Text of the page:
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    I see no-one has suggested the safety needles, these hurt less because they suddenly put the needle in and the time to worry about the pain is away before you can really think about it!... that sounds odd I know but it seems to be true. When my 3 year old bestest nurse uses the safety needles I feel less than when I inject myself and that is for any site.

    I rotate all my sites and find the bottom is particularly immune to the needle as are the tops of the flabby bits of arm and as one of the respondents has already mentioned if you feel the tip of the needle as "too sharp" simply move a little to the side until you don't and continue from there.

    It burns when its cold and it burns when injected into muscle other than that it is much less painful than most people think.

    I am so glad we can use tiny 4 and 5 mm skinny needles rather than the 25 mm thick needles my mother started with aged 14 that she had to hone sharp with a whetstone - I still have them as a reminder of the suffering she endured just to be there for her family.
     
  14. Jordi77

    Jordi77 Type 2 · Well-Known Member

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    The way I do it and always have is to use the novopen 5 out of the fridge and the spare cartridge in room temperature and the rest of the cartridge's in the fridge and when I have finished the cartridge in the pen and put the spare one in to go to the fridge and get the next one and put that in the case so that it goes to room temperature and then if I have problems with the cartridge in the pen I can change it and I can throw away the other one and if not I have the next one ready to use when I need it at room temperature
     
  15. Deleted Account

    Deleted Account · Guest

    When I used a pen, I would always keep my pen out of the fridge. If I was travelling somewhere hot, I would use Frio packs: not to refrigerate the insulin but to stop it getting hot.

    Now I have a pump. The insulin in the pump is out of the fridge. I have not been anywhere hot enough with my pump to worry about the insulin getting too hot but I have seen pump Frio patches if necessary (although they look huge). I also keep my "top up" vial out of the fridge. Two reasons for this: it is not cold when I need to change my pump set; I carry the vial and a small syringe with me when I am out in case there is a problem with the pump so I have a short term alternative.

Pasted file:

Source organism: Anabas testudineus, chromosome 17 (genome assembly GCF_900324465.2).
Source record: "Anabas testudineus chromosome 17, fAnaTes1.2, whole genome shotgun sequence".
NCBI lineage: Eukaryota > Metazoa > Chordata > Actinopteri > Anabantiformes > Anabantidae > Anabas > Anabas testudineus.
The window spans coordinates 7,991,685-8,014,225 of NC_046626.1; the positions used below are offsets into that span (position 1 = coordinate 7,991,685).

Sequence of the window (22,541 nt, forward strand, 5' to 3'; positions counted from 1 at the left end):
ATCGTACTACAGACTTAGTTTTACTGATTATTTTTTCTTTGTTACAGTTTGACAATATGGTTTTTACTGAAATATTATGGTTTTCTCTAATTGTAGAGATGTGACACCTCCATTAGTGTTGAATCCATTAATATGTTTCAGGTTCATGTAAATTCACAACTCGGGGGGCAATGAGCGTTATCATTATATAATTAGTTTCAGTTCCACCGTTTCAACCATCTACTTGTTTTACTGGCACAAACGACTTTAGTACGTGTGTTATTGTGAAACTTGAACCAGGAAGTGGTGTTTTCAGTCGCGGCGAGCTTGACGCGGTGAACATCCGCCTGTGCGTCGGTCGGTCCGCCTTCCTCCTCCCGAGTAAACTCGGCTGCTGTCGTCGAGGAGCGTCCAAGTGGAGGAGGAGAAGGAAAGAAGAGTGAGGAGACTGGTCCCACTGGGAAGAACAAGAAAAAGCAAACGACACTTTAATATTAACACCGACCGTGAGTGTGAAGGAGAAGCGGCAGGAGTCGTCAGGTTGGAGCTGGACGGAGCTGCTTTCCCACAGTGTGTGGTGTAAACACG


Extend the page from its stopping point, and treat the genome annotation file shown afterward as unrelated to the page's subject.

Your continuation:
16. CHIET1

    CHIET1 Type 1.5 · Well-Known Member

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    I have always stored my insulin in use and also unused insulin in the fridge, which is normally at 3-5 C

    Sometimes it can sting, but doesn't happen me very often. I also use 8mm, because I found that I lost more insulin when injecting using 5mm. I pinch the skin either in the area below the belly button on both sides or the skin along the side of my upper torso. Then I try to jab the needle as fast as I can, I find this is much less painful than inserting the needle slowly. It takes a few goes to get over the fear, but it really doesn't hurt if you insert it quickly.
     
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  17. amey_13

    amey_13 Type 2 · Member

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    I'm definitely gonna try that...!
     
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  18. amey_13

    amey_13 Type 2 · Member

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    If you use the safety needles on the Insulin Pens they jab in quickly anyway, so I think this is very good advice (still stings a little tho)
     
  19. Glucobabu

    Glucobabu Type 1 · Well-Known Member

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    What do you do when you are holidaying in a tropical country or even in the Mediterranean? You can't leave your insulin pens in use at 'room temperature' which can be into 30s C. And I have found using Frio bags continuously in tropics markes them go mouldy! When I am on holiday I stick it all in the fridge, away from the freezer compartment. Atleast this ensures the insulin doesn't go off. I think the reason given for storing pens at room temperature might be the effect of low temperature on the pen mechanism which might affect the accuracy of dose delivery? If I am out for the day I use Frio bag which keeps it cool for the whole day. Talking about Frio bag, you can't simply dump it into your ruck sack. It has to be exposed to air to work. I hook it on to the bag strap with a safety pin and make sure it doesn't dry out. As for the pain while injecting, pinching up the skin very slightly and injecting straight down at 90 degrees seems to help but sometimes you still get the 'burn' whether the insulin is at room temperature or not!
     
  20. Ledzeptt

    Ledzeptt Type 3c · Well-Known Member

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    I've been following @Flakey Bake's scratching tip for several months since I first read the suggestion and found it works for me - thanks Flakey :)